Tate: Patience needed with UI football

Tate: Patience needed with UI football

  That light shining at the end of the Illini basketball tunnel doesn''t necessarily reflect into the football venue.

   Such is the nature of the twin beasts.

   Lon Kruger took on basketball chores that, with some skill and inspiration, are reasonably attainable. He kept everyone from last year''s NIT squad except four-year regular Richard Keene and transfers Ryan Blackwell and Brett Robisch, the main forces on that club creating a 11-1 record before faltering in the Big Ten race.

   Kruger was presented with a recruiting challenge that could be in great part resolved by one major strike  in Peoria  and that was accomplished. With Sergio McClain and Marcus Griffin plugged into the future, the Illini program has a foundation of long-range optimism regardless of what happens in the upcoming Big Ten season.

   Ron Turner, by contrast, inherits a football team that finished 2-9, that must locate an effective quarterback and some toughness in the trenches, and is passing the halfway point in the recruiting season with most of the quality prospects long gone.

   The people who know best about these things told you so ... the elite college head coaches.

   In basketball, there was all kinds of high-level interest in the Illinois job. When Illini athletic direction Ron Guenther entered the hiring process, he could almost certainly have enticed Utah''s Rick Majerus (ranked No. 8) or Ben Braun (former Eastern Michigan coach now at California). Tom Penders of Texas was intrigued. Tulane''s Perry Clark sat down for an extensive interview. And Guenther was just a year off for one of his favorites, Tubby Smith, who left Tulsa for Georgia.

   Even Mike Krzyzewski, supposedly unattainable, asked Guenther to wait (Guenther declined) while he negotiated his latest contract with Duke. Coach K was saying, "If this doesn''t work out here, I''d like to talk."

   And what they were saying as a group, was, "Man, that''s a heck of a job and I''m interested." Guenther was overjoyed to land Kruger, who offered exactly the qualities he wanted and who had been at the top of his list since taking Florida to the Final Four two years earlier.

Football coaches see difficulty

   Guenther''s football list, by contrast, was minuscule. From his initial inquiries into Mack Brown of North Carolina and the superstars of that stripe, Guenther got the "No-way, brother!" reaction. These coaches know their geography, understand the burnt-in pecking order of the Big Ten, and recognize the difficulties of lifting Illinois into the league''s first division.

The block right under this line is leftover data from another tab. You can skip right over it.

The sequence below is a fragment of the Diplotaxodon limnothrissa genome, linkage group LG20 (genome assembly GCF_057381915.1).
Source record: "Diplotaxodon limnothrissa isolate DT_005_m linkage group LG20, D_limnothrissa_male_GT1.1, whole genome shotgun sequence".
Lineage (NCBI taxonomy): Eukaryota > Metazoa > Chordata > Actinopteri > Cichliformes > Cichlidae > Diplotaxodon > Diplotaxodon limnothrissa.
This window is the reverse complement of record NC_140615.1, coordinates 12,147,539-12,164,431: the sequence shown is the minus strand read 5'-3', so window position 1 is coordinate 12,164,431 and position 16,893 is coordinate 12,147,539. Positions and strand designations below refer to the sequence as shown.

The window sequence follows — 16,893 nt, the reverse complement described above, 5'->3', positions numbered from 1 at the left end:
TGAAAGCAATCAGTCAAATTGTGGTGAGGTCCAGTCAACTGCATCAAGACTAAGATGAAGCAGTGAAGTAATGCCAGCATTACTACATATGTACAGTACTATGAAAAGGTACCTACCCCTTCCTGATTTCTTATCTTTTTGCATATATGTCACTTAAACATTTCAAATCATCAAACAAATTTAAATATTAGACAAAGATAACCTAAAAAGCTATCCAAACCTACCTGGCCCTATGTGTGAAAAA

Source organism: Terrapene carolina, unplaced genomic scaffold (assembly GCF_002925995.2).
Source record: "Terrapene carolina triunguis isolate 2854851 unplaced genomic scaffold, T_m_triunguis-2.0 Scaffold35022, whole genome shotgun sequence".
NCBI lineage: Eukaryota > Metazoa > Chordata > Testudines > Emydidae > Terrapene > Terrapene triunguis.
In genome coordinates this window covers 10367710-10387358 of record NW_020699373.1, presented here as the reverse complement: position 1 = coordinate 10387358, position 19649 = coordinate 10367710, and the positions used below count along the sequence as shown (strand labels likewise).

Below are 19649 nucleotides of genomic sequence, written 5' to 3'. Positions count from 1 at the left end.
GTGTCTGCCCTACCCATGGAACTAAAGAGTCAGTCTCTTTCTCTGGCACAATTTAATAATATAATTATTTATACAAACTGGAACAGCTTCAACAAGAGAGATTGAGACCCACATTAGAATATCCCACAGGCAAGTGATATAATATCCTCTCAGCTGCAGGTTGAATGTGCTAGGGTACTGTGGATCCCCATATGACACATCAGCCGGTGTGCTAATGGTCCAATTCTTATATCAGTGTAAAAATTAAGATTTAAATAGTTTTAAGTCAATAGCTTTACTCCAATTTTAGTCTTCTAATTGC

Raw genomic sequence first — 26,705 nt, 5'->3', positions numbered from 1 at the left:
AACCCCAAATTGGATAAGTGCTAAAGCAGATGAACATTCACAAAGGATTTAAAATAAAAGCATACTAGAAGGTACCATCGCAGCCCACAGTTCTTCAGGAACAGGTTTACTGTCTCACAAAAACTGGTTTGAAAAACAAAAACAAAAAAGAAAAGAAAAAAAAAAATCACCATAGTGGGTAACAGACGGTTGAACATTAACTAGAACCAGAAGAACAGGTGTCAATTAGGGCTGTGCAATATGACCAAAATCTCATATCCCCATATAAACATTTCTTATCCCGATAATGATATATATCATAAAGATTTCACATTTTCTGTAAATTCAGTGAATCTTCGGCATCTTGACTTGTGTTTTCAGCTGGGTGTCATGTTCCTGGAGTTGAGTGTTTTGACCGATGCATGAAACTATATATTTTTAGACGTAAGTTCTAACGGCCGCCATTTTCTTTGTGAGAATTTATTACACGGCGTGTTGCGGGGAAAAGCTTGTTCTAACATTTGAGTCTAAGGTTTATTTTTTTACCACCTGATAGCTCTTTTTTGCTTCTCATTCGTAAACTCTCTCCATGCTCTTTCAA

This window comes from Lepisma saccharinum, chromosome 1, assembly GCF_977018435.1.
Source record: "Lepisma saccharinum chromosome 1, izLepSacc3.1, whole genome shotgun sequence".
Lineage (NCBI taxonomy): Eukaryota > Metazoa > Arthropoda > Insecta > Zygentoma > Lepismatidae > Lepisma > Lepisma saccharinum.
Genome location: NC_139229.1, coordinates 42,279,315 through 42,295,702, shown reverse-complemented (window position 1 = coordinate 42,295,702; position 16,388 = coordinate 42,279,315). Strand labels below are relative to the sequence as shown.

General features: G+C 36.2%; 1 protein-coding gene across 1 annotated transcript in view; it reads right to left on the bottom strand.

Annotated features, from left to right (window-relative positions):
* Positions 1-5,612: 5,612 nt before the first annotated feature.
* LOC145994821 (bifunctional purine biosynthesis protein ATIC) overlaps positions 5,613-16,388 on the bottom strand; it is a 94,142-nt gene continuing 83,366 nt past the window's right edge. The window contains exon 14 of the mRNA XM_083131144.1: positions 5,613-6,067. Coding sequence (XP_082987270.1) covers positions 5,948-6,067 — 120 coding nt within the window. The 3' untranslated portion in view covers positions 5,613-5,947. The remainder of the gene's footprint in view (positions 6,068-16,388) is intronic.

As a matter of fact, John Mackovic, who had as close to first-hand knowledge of the situation as it''s possible to get, sent exactly that message when he departed for Texas after losing four of his last six Illini games to Iowa, Northwestern, Michigan and Michigan State. For all his success against Ohio State, which he surely couldn''t have sustained over the long haul, Mackovic came face-to-face with the fact that football at Illinois is a mean pull.

   So it''s important to retain a patient perspective about Illini football entering the New Year.

   Not that you shouldn''t be excited. Turner is a solid choice, the right choice. Of those names that popped up on the screen of possibles  Glen Mason, Bill Snyder, Steve Logan, Walt Harris  he set off the hottest vibes, caused the loudest ringing of the bells.

Turner will need time

   However, Turner''s "connections" in Chicago and in California will need time ... perhaps years. And he''ll be giving the UI offense its fifth revamping in seven years, overhauling an aerial attack that completed exactly three passes in the next-to-last game against Minnesota in the Metrodome. He''ll have to discover whether lefty Tim Lavery is the right quarterback, whether Elmer Hickman can step up at fullback, who can replace Jason Dulick and Ty Douthard as "go to" receivers, whether Mike McGee should be a defensive tackle or a tight end, and so on.

   And there''s the defensive side. Are there JC linemen available to slow the runaway efforts of Wisconsin''s Ron Dayne, Ohio State''s Pepe Pearson and Penn State''s Curtis Enis? Is there hope for the UI secondary?

   What we''re talking about here is major reconstruction of a program that had the bottom drop out, a far more difficult assignment than what is facing Kruger on the cage front. Turner won''t have to remind his players that they need to have an underdog perspective.

Loren Tate writes for The News-Gazette.

Categories (3):Illini Sports, Football, Sports


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